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December 21, 2016 at 11:00 AM EST

A girl who simply wants to learn. A boy who wants nothing more than to play ball. Another is dealing with possibly his first crush.

These are just some of the main characters featured in Flying Lessons & Other Stories, a short story anthology published in collaboration with We Need Diverse Books (WNDB). As a result, the collection features stories from a range of popular and award-winning authors including Jacqueline Woodson (Brown Girl Dreaming), Tim Federle (The Great American Whatever), Grace Lin (When the Sea Turned Silver), and Soman Chainani (School of Good and Evil).

Matt de la Pena (Last Stop on Market Street), Kwame Alexander (Booked), Tim Tingle (How I Became a Ghost), Meg Medina (Burn Baby Burn), and Walter Dean Meyers (Monster) are also involved.

With the collection coming out Jan. 3, EW is pleased to present an exclusive excerpt featuring author and co-founder of WNDB Ellen Oh’s (Prophecy) foreword in the anthology.

Flying Lessons & Other Stories is currently available for preorder, and will be released Jan. 3. Read on for Oh’s foreword.

Penguin Random House


Foreword

Dear Reader,

When I was little, I found an abandoned kitten on the street. It was mangy, flea-ridden, and mean, but so cute. I loved it. We lived in an apartment building that had a no pets allowed sign in the lobby. But I didn’t care. I’d always wanted a pet. I mean, I had a baby sister, but she wasn’t as fun as a kitten. I was determined to take it home, even though I knew my parents would be mad because it was against the rules. So I scooped George up—yeah, I had al- ready decided to name him George—tucked him close to my chest, and headed for home.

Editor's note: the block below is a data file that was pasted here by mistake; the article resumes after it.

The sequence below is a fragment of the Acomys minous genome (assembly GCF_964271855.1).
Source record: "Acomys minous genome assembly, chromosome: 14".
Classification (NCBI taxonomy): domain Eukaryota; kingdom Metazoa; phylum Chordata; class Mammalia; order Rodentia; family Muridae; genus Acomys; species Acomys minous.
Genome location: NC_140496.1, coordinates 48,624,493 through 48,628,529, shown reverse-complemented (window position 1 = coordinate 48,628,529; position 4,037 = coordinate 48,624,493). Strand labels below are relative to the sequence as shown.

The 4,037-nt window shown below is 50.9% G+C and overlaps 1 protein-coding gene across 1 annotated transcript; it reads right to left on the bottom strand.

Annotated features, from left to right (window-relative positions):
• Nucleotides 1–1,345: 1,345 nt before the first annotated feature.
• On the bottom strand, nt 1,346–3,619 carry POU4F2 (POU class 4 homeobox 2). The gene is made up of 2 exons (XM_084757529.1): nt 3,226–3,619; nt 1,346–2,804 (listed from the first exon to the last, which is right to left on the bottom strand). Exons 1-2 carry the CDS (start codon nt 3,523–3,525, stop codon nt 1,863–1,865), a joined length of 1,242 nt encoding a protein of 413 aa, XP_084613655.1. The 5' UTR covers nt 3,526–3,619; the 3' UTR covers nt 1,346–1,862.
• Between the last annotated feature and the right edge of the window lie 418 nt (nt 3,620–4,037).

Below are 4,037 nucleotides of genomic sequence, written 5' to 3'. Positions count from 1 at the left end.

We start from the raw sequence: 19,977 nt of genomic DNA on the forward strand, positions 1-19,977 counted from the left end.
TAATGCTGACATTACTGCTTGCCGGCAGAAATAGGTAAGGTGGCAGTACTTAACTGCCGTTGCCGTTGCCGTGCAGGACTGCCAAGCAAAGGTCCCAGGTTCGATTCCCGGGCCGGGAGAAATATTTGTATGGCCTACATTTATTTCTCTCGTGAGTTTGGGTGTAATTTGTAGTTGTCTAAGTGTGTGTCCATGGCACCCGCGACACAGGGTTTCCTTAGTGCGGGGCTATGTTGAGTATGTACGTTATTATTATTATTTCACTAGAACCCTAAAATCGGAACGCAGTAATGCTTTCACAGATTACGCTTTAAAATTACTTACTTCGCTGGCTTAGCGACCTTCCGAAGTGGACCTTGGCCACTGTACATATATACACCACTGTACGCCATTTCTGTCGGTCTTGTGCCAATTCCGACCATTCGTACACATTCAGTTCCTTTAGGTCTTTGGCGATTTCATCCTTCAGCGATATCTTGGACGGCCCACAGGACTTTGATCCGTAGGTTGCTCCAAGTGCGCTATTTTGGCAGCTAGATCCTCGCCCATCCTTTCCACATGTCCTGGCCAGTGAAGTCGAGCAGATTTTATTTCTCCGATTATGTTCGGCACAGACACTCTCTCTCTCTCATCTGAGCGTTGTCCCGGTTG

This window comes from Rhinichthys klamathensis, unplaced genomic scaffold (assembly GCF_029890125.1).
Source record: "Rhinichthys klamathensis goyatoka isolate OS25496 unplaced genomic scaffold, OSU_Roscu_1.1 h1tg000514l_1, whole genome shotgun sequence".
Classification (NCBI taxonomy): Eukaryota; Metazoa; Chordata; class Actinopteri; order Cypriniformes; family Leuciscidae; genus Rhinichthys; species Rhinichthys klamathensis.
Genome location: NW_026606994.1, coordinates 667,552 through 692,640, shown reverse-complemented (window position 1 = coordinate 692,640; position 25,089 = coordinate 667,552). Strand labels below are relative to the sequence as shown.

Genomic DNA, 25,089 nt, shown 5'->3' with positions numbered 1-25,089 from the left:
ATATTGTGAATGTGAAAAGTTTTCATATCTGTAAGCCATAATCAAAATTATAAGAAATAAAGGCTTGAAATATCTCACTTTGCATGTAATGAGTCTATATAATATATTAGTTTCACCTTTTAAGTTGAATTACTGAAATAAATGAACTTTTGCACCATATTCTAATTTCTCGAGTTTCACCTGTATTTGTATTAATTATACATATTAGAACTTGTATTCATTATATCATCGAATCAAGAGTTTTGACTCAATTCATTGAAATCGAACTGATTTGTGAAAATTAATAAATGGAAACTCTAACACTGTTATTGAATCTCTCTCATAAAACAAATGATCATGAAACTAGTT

By the time I walked the five blocks to my building, I was a wreck. I looked like a monster. Not only did George man- age to scratch up my entire face and chest, but he also taught me that I was terribly allergic to cats. My eyes swelled into leaky water balloons, and I was covered in huge welts that looked like radioactive leeches had attached themselves all over my body. My parents totally freaked out.

When my dad took George away from me, I whisper- yelled through my swollen throat, “That’s my cat!” As I reached for my pet, he hissed at me and scratched me one last time in good-bye.

Turns out George wasn’t alone. All cats hate me. Which is why I now own a dog. But I’ll never forget George. He’s the story my parents loved to bring up at every family re- union. About how I saved a poor orphaned kitten that tried to kill me.

But we all have stories like that, right? They might be milk-snorting-out-of-your-nose funny ones, or listen-to-how- cool-and-awesome-we-are ones, or come-close-so-we-can- whisper-in-your-ear juicy ones. They might be old favorites or stories about new experiences. But no matter what, our stories are unique, just like we are. And that is what this book is all about—ten diverse stories from ten great authors. For all of us.

Ellen Oh 

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